In today’s world, Media psychology is fundamental in social media. Telepsychology, teletherapy, online, blended and distance education, entertainment, traditional media, virtual and augmented reality, brand development, marketing, advertising, and product placement permeate all media. Film analysis, media assisted rehabilitation, all manner of telecommunications, public health, public service, public policy including political campaigns, medical education and practice, and all forms of media publishing exemplify the wide application of media psychology. These are only some examples from the many that could be included in a description. APA also recognized that media psychology cuts across all specialties and divisions. The Society for Media Psychology and Technology is the crossroads division of the American Psychological Association. … [Read more...] about MRI’s Light Media Psychology in Your head!
Vampires represent a wide variety of religious and spiritual affiliations, not unlike the general population. Vampires also represent a wide range of education levels, though many reported having above average intelligence. The majority of vampires (63 percent) are female, while 35 percent are male. In terms of sexual orientation, 55 percent reported being heterosexual, 32 percent bisexual, 6 percent homosexual, and 6 percent pansexual. Only 34 percent identified as Goth, and only 24 percent reported belonging to an organized vampire group, such as a “house, clan, coven, haven, order, or court.” Regarding medical and psychiatric conditions, 20 percent reported having chronic fatigue syndrome, 17 percent reported anemia, 31 percent major depression, 16 percent bipolar disorder, and 16 percent panic disorder. The vast majority reported having no addictions, no history of sexual abuse, and no violent crime … [Read more...] about Out of the Shadows: Shining Light on the Vampire Community
Concerns about the health impact of blue light exposure beyond the known potential to shift the circadian rhythm have been raised. These include possible links to cancer, diabetes, heart disease, and obesity. A potential link between increased nighttime blue light exposure, such as could occur while working the night shift, and cancer, may be due to decreased melatonin levels caused by nighttime light exposure. There is evidence that gradually shifting the circadian rhythm over time can increase blood sugar levels and decrease leptin, which is the hormone of satiety. This could increase hunger and potentially affect the development of diabetes. Some concern has been raised that either intense or prolonged blue light exposure could contribute to damage to the eye with such long term consequences as increased risk of age-related macular degeneration, although this is unproven (Tosini, Ferguson, & Tsubota, 2016). Tosini, Ferguson, & Tsubota (2016) did recommend that … [Read more...] about Blue Light: Friend or Foe?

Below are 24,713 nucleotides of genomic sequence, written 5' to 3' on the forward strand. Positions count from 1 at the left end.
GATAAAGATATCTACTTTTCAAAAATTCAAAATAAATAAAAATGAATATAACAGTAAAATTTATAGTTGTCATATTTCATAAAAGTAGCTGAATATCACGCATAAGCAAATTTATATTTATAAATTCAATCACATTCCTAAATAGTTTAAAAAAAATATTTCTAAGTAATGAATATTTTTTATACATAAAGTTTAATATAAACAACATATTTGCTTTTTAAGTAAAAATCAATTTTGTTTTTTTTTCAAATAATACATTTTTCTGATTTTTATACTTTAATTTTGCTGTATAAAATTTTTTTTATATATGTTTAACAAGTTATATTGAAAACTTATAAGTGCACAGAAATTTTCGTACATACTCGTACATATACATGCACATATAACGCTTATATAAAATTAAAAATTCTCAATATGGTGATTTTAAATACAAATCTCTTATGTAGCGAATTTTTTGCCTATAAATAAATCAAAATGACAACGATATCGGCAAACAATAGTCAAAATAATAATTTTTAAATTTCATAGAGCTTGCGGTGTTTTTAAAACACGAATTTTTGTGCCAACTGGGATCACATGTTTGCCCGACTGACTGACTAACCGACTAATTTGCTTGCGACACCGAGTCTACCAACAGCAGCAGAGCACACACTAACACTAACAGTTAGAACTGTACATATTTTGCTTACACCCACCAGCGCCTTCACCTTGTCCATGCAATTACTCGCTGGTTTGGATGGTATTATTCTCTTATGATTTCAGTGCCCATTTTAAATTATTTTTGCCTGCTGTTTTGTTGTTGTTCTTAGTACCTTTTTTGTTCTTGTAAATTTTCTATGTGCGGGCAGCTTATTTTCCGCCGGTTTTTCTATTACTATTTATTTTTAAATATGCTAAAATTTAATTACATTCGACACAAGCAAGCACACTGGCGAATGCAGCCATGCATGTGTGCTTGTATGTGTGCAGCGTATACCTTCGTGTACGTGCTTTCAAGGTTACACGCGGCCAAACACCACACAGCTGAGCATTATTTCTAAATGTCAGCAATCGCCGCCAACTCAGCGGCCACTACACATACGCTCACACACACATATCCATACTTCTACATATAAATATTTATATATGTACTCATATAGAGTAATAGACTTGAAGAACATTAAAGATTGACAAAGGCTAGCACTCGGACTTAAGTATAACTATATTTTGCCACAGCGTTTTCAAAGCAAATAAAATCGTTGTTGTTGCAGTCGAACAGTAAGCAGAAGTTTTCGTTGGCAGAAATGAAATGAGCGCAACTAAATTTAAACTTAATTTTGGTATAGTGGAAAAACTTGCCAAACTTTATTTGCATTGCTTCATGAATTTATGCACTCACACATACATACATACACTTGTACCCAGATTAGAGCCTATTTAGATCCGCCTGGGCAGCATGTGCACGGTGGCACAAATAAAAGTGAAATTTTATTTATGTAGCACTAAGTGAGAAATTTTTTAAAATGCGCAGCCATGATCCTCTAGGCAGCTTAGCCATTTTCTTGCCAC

Successfully losing excess weight has nothing to do with a light switch. There’s never a time that we should be on or off. If we’re prone to gaining weight or if we choose to lose excess weight to benefit our mental and physical health, then it’s going to take some work. This doesn't mean food plans can't be extremely helpful. But whether we choose to have a salad for lunch or even if we opt to have some ice cream for dessert, we’ve got to always think about portion size and ingredient content (yes, even when it comes to the salad). … [Read more...] about Why Dieting With a Light Switch Mentality Can Be a Turnoff
But ponder the sugary-coke label in the light of the NHS distinction, that “mostly green” points people towards “healthy choices.” Coke, after all, is low in fat, saturated fat, and salt. Moreover, because industry is allowed to define serving sizes in the UK, the Coca Cola Company can decide that 8oz constitutes one serving of Coke, and therefore that beverage also receives a green light next to the calories label. Four out of five green lights – Coca-Cola looks healthier than kale juice!nutrition down into an unhelpful set of categories, with what is increasingly looking like an unhealthy emphasis on decreasing fat. And the label does nothing to indicate the presence or absence of positive food traits. Nothing, for example, to indicate whole grains versus refined ones. Thus, horribly unhealthy products like sugary soda look healthier than they are. And non-nutritious “foods,” like diet soda, look healthier than, say, strawberries (which, … [Read more...] about Is a Red Light Effective to Stop People from Drinking Coke?